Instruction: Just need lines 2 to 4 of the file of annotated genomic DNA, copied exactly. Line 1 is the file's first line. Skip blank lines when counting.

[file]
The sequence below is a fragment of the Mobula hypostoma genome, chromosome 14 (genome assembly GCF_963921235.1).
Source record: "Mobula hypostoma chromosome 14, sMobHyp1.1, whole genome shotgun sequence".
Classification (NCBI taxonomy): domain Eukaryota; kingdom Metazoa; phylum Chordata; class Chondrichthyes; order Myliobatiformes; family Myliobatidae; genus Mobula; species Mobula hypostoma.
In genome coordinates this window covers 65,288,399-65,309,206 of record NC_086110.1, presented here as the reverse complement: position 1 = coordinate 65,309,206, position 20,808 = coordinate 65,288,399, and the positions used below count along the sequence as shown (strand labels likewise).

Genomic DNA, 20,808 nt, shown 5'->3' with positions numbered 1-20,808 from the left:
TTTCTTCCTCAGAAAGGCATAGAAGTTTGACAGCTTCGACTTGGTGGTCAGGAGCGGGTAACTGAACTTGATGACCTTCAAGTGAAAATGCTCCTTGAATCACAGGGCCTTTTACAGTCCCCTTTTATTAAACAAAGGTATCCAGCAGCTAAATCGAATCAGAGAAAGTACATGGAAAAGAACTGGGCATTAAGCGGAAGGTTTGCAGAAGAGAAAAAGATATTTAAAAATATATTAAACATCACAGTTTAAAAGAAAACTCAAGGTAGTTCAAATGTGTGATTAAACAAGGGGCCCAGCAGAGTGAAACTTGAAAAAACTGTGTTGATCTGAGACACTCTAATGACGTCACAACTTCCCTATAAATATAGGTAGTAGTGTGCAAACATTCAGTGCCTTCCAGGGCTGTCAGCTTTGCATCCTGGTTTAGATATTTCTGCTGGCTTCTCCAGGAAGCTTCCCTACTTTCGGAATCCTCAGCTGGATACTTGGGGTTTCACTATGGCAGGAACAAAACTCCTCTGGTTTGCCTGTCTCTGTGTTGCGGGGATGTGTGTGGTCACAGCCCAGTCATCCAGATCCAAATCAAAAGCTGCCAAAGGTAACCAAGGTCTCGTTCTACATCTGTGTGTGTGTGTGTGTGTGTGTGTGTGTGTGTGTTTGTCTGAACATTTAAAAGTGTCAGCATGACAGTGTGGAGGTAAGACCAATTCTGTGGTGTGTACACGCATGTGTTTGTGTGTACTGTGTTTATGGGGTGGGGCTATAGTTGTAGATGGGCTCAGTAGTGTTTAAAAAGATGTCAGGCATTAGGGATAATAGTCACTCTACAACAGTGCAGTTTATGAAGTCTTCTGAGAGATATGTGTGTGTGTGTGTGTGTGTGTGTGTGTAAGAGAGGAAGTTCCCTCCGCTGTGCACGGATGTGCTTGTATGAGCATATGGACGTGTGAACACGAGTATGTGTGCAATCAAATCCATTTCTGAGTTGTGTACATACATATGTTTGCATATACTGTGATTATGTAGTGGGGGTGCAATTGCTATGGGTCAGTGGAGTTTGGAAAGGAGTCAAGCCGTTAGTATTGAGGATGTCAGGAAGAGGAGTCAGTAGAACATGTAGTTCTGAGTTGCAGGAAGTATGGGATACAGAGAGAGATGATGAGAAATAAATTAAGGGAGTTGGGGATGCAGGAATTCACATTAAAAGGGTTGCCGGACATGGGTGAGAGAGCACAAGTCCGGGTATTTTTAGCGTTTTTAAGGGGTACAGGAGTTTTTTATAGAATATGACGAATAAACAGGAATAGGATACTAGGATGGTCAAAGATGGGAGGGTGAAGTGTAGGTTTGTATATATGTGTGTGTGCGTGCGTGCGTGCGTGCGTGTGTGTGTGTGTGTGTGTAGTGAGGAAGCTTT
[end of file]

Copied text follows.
Source record: "Mobula hypostoma chromosome 14, sMobHyp1.1, whole genome shotgun sequence".
Classification (NCBI taxonomy): domain Eukaryota; kingdom Metazoa; phylum Chordata; class Chondrichthyes; order Myliobatiformes; family Myliobatidae; genus Mobula; species Mobula hypostoma.
In genome coordinates this window covers 65,288,399-65,309,206 of record NC_086110.1, presented here as the reverse complement: position 1 = coordinate 65,309,206, position 20,808 = coordinate 65,288,399, and the positions used below count along the sequence as shown (strand labels likewise).